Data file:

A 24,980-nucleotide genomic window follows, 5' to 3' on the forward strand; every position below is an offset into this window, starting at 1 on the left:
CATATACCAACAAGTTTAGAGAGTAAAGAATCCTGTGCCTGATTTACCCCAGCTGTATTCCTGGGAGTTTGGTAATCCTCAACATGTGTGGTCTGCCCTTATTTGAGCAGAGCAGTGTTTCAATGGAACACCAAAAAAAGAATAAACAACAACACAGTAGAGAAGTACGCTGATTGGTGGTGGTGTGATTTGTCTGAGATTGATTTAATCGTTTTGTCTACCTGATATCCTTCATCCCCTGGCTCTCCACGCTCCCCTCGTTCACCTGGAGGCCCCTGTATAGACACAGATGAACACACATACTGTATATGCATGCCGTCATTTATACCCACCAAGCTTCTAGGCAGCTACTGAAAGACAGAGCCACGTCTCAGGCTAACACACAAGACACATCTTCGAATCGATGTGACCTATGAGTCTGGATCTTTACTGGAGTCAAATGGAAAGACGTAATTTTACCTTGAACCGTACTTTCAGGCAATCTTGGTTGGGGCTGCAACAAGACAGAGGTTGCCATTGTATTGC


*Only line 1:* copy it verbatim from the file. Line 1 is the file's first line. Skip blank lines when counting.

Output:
A 24,980-nucleotide genomic window follows, 5' to 3' on the forward strand; every position below is an offset into this window, starting at 1 on the left: